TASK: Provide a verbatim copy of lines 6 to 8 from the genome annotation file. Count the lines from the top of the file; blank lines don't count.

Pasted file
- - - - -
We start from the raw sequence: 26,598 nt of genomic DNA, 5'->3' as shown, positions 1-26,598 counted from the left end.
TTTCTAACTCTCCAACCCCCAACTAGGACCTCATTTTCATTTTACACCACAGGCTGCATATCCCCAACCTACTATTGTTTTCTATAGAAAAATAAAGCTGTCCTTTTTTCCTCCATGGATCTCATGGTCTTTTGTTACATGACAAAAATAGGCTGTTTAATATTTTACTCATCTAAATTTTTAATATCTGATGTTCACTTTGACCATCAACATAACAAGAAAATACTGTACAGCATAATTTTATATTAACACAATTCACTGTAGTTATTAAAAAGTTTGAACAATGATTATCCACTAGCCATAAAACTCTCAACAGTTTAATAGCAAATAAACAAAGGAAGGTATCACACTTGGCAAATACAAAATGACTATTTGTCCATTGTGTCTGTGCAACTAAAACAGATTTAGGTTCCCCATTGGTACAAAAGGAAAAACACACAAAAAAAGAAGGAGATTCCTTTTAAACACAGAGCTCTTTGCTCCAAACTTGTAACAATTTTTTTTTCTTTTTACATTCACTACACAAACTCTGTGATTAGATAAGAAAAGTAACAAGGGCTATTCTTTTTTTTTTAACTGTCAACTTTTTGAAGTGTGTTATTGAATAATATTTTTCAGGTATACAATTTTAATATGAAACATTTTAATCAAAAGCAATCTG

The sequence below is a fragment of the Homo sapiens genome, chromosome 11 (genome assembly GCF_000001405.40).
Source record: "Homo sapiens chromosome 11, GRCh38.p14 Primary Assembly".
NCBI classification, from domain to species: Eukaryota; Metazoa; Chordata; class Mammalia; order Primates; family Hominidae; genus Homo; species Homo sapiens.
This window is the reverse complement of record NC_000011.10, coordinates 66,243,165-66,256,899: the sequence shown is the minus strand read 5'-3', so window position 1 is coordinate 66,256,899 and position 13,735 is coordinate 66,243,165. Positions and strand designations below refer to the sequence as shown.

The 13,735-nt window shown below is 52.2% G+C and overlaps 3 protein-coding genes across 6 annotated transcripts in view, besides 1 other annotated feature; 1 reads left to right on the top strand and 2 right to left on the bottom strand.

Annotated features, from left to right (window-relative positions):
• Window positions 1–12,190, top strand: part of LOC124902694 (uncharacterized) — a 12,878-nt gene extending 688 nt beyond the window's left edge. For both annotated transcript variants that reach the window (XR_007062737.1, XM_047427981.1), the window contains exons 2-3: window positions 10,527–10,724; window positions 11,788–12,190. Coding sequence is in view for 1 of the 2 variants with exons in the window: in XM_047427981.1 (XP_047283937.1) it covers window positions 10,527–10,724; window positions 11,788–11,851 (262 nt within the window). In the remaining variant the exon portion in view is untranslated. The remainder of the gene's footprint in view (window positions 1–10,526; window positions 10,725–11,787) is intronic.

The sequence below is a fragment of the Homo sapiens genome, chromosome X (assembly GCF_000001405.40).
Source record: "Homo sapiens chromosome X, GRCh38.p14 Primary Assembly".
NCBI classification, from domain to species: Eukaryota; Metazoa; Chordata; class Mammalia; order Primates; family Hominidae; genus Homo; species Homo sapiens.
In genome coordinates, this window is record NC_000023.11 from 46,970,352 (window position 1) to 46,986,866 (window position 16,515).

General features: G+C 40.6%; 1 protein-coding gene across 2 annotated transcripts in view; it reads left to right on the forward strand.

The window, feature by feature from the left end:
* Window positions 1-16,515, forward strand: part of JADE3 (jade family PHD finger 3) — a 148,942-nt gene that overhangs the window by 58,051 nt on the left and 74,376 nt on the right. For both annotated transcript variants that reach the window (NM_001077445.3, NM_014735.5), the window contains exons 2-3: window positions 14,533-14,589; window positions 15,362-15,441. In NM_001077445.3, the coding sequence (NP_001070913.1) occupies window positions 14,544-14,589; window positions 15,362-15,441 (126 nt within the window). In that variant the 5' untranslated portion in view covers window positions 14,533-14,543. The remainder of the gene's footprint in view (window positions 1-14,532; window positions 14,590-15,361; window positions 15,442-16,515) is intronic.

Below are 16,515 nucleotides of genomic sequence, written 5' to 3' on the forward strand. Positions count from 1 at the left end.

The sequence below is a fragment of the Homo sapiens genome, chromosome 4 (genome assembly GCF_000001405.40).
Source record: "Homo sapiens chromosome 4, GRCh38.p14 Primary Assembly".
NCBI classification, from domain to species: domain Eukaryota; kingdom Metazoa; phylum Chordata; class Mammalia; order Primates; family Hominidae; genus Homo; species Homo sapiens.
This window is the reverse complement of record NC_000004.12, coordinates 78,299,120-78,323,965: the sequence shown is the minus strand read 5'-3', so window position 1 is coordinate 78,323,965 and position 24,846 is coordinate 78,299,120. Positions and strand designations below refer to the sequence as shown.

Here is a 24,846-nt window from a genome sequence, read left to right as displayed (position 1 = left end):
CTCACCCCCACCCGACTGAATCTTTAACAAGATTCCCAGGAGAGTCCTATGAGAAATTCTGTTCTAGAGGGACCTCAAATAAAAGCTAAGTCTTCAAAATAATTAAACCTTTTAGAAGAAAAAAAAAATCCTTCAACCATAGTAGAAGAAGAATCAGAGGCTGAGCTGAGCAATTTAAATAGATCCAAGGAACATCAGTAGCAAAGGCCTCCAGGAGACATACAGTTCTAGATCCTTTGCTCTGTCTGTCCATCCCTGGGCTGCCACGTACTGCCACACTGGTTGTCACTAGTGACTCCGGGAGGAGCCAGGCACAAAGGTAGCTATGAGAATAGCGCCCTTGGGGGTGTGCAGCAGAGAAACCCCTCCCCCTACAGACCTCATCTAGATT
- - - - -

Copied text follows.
This window is the reverse complement of record NC_000011.10, coordinates 66,243,165-66,256,899: the sequence shown is the minus strand read 5'-3', so window position 1 is coordinate 66,256,899 and position 13,735 is coordinate 66,243,165. Positions and strand designations below refer to the sequence as shown.

The 13,735-nt window shown below is 52.2% G+C and overlaps 3 protein-coding genes across 6 annotated transcripts in view, besides 1 other annotated feature; 1 reads left to right on the top strand and 2 right to left on the bottom strand.

Annotated features, from left to right (window-relative positions):